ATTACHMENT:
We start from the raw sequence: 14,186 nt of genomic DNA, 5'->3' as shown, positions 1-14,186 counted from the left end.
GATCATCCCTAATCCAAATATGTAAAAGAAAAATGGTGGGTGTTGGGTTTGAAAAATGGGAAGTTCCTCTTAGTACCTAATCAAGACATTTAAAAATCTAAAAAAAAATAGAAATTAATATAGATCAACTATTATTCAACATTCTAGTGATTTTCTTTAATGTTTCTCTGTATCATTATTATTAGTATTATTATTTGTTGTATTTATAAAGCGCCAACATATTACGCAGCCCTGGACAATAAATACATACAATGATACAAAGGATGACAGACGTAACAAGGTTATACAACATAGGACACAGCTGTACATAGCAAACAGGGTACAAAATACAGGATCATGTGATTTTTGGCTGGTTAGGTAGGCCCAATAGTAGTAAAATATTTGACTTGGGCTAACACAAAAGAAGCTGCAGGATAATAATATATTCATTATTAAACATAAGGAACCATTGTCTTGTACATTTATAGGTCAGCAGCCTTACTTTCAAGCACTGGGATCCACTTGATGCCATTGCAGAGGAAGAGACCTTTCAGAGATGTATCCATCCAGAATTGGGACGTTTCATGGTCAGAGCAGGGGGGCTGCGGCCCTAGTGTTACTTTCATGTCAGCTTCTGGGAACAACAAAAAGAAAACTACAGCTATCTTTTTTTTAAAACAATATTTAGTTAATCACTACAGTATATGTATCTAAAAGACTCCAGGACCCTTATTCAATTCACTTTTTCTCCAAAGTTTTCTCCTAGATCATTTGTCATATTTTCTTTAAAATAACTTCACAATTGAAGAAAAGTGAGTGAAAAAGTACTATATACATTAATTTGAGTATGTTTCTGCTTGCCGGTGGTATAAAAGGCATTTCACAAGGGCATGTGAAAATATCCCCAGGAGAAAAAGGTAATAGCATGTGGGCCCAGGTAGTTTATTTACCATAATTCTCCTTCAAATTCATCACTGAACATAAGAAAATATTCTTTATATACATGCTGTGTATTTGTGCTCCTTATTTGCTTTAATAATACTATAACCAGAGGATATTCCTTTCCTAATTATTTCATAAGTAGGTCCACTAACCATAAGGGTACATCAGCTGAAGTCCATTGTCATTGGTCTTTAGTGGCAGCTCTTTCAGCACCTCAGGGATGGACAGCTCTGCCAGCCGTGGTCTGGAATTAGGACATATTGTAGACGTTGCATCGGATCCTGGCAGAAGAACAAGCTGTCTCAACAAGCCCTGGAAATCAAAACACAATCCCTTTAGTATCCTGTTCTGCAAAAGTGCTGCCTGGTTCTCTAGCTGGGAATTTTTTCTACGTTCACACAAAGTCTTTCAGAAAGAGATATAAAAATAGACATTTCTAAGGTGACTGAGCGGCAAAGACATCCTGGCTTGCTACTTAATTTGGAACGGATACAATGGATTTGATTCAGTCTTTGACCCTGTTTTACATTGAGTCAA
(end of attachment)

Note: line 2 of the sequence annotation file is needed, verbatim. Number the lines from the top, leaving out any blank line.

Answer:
GATCATCCCTAATCCAAATATGTAAAAGAAAAATGGTGGGTGTTGGGTTTGAAAAATGGGAAGTTCCTCTTAGTACCTAATCAAGACATTTAAAAATCTAAAAAAAAATAGAAATTAATATAGATCAACTATTATTCAACATTCTAGTGATTTTCTTTAATGTTTCTCTGTATCATTATTATTAGTATTATTATTTGTTGTATTTATAAAGCGCCAACATATTACGCAGCCCTGGACAATAAATACATACAATGATACAAAGGATGACAGACGTAACAAGGTTATACAACATAGGACACAGCTGTACATAGCAAACAGGGTACAAAATACAGGATCATGTGATTTTTGGCTGGTTAGGTAGGCCCAATAGTAGTAAAATATTTGACTTGGGCTAACACAAAAGAAGCTGCAGGATAATAATATATTCATTATTAAACATAAGGAACCATTGTCTTGTACATTTATAGGTCAGCAGCCTTACTTTCAAGCACTGGGATCCACTTGATGCCATTGCAGAGGAAGAGACCTTTCAGAGATGTATCCATCCAGAATTGGGACGTTTCATGGTCAGAGCAGGGGGGCTGCGGCCCTAGTGTTACTTTCATGTCAGCTTCTGGGAACAACAAAAAGAAAACTACAGCTATCTTTTTTTTAAAACAATATTTAGTTAATCACTACAGTATATGTATCTAAAAGACTCCAGGACCCTTATTCAATTCACTTTTTCTCCAAAGTTTTCTCCTAGATCATTTGTCATATTTTCTTTAAAATAACTTCACAATTGAAGAAAAGTGAGTGAAAAAGTACTATATACATTAATTTGAGTATGTTTCTGCTTGCCGGTGGTATAAAAGGCATTTCACAAGGGCATGTGAAAATATCCCCAGGAGAAAAAGGTAATAGCATGTGGGCCCAGGTAGTTTATTTACCATAATTCTCCTTCAAATTCATCACTGAACATAAGAAAATATTCTTTATATACATGCTGTGTATTTGTGCTCCTTATTTGCTTTAATAATACTATAACCAGAGGATATTCCTTTCCTAATTATTTCATAAGTAGGTCCACTAACCATAAGGGTACATCAGCTGAAGTCCATTGTCATTGGTCTTTAGTGGCAGCTCTTTCAGCACCTCAGGGATGGACAGCTCTGCCAGCCGTGGTCTGGAATTAGGACATATTGTAGACGTTGCATCGGATCCTGGCAGAAGAACAAGCTGTCTCAACAAGCCCTGGAAATCAAAACACAATCCCTTTAGTATCCTGTTCTGCAAAAGTGCTGCCTGGTTCTCTAGCTGGGAATTTTTTCTACGTTCACACAAAGTCTTTCAGAAAGAGATATAAAAATAGACATTTCTAAGGTGACTGAGCGGCAAAGACATCCTGGCTTGCTACTTAATTTGGAACGGATACAATGGATTTGATTCAGTCTTTGACCCTGTTTTACATTGAGTCAA